73 min. Spanish.
Rodolfo Guzmán Huerta alias El Santo was one of the most famous luchadores in Mexico, contributing greatly to the hype around the sport. In his forty-year career as a wrestling superstar and actor, he never once took off his iconic silver mask and was even buried in it. Even today, Santo is a legend, thanks in part to a series of superhero comics. Outside the ring, he also fought zombies, vampire women, mad scientists and monsters across both formats. In his first film, Cerebro del Mal, he was still referred to as ‘El Enmascarado’. Rendered compliant by a scientist and his gangsters via a serum and mysterious rays, he is forced for the opening act to be a henchman for the evil forces who want to take over the world. The film has great historic value, due also to its impressive exterior shots of pre-revolutionary Cuba.
The Permanencia Voluntaria Film Archive, where many copies of the popular luchador films were held, was heavily damaged in the massive earthquake that struck Mexico in 2017. A restored version of Cerebro del Mal has now been prepared in collaboration with the Academy Film Archive, allowing an important piece of Mexican pop culture to return to cinemas. (Marie Kloos)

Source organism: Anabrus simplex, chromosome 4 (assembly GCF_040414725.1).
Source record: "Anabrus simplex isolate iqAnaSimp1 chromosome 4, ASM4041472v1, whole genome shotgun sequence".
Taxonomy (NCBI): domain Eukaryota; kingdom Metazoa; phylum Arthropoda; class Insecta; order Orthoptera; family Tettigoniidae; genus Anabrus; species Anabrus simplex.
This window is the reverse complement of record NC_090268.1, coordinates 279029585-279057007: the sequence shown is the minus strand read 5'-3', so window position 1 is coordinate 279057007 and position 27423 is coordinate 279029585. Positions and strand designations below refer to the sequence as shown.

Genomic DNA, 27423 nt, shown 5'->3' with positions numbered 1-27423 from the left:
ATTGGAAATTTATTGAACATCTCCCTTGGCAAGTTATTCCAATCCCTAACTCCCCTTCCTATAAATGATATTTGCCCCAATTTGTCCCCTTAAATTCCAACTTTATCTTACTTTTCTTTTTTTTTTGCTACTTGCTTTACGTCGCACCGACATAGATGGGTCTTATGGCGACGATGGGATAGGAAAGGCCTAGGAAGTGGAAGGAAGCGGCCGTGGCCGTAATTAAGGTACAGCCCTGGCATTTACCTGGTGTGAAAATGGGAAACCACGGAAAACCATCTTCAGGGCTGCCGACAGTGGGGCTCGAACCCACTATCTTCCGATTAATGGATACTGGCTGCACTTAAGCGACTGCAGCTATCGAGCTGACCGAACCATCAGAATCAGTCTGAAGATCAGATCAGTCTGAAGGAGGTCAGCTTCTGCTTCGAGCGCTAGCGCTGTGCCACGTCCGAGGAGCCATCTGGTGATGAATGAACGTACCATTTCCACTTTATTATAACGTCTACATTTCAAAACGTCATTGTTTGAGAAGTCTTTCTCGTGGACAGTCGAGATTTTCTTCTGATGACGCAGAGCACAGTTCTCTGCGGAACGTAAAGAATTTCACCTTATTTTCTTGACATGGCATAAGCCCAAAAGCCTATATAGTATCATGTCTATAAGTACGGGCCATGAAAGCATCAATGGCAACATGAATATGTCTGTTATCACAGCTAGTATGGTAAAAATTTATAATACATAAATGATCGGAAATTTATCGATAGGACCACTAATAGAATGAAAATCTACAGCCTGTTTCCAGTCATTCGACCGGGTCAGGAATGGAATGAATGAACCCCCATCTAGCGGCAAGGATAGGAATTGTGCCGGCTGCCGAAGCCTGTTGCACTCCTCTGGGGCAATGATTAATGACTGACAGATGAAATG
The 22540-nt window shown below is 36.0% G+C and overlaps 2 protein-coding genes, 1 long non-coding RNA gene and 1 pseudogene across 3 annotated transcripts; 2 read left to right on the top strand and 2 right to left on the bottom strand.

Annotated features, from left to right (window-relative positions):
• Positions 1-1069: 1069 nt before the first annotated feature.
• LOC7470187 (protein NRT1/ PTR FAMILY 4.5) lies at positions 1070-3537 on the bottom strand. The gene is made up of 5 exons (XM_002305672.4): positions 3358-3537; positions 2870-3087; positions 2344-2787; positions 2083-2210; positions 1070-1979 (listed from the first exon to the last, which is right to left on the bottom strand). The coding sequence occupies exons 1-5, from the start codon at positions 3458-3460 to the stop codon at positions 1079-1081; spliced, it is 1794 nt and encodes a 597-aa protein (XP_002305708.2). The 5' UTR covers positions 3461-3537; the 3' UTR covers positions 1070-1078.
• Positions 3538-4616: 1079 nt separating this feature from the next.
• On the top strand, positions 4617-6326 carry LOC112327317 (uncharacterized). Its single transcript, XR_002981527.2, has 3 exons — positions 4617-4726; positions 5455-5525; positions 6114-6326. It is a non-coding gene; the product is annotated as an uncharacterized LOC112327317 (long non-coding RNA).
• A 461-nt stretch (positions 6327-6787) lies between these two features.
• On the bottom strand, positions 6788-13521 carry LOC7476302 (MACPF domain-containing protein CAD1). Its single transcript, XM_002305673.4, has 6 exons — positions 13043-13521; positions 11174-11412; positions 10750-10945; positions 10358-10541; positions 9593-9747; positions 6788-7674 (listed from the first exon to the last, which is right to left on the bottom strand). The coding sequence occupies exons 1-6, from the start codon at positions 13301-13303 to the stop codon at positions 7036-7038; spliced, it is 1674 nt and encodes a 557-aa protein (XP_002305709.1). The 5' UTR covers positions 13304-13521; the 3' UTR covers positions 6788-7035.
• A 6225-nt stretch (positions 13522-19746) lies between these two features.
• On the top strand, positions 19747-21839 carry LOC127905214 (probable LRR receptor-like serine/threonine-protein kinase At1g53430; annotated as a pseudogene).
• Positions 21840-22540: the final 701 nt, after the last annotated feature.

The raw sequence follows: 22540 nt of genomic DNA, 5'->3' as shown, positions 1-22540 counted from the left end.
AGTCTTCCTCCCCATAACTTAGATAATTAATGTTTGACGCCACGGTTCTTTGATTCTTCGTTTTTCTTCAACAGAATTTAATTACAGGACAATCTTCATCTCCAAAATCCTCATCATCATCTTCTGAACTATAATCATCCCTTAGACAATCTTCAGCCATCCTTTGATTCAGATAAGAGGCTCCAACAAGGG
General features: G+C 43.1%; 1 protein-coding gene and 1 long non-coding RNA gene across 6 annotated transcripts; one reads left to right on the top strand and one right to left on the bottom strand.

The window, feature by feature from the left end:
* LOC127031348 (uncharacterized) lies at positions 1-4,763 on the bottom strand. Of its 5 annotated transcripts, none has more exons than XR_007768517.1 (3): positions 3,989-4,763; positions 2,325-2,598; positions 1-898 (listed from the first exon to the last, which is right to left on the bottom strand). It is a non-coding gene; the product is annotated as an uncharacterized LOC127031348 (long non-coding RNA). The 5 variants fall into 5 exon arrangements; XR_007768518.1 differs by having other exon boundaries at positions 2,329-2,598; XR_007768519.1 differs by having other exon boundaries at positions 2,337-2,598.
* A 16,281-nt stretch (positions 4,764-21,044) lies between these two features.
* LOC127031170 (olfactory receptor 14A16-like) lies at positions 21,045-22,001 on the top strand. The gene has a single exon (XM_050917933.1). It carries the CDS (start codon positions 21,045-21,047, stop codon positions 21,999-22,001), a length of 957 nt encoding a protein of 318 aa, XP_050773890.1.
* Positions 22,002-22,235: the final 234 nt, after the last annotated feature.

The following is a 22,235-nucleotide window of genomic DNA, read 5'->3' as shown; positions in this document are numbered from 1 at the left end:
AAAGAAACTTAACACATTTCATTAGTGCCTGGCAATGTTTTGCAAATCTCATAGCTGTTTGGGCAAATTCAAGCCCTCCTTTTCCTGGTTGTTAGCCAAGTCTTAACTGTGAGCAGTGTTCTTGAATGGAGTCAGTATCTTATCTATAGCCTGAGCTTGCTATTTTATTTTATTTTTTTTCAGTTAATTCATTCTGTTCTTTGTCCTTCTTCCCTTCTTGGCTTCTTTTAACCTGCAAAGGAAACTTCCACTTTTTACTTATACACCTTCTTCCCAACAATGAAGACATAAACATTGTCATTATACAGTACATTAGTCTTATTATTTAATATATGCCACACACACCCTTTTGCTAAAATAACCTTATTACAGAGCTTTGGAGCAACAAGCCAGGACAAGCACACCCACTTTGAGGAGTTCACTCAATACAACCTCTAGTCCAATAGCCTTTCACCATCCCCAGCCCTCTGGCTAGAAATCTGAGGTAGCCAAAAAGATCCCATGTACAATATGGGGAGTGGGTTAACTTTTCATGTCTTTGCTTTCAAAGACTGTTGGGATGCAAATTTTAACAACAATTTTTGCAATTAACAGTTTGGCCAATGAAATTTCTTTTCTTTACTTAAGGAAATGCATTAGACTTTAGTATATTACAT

Joselito Rodríguez was born in Mexico City in 1907. After training as electrotechnician, he moved to Hollywood with his brother Roberto in 1925. He completed an engineering degree at the Polytechnical School in Pasadena, California. In the following years, he developed what was at the time the lightest portable sound equipment, weighing just twelve pounds. The first recordings using his equipment took place in Mexico in 1929, and Joselito Rodríguez began marketing his technology as the Rodriguez Bros. Sound Recording System. He worked as a sound engineer on the first Mexican sound film, Santa (1931, Director: Antonio Moreno). In 1939, he and his brothers Ismael and Roberto Rodríguez founded the production company Peliculas Rodriguez. He directed his first film, El secreto del sacerdote, in 1940. He subsequently worked on numerous films as director and screenwriter. And in Huracán Ramírez (1952), he even appeared as an actor, as well. Joselito Rodríguez died in Mexico City in 1985.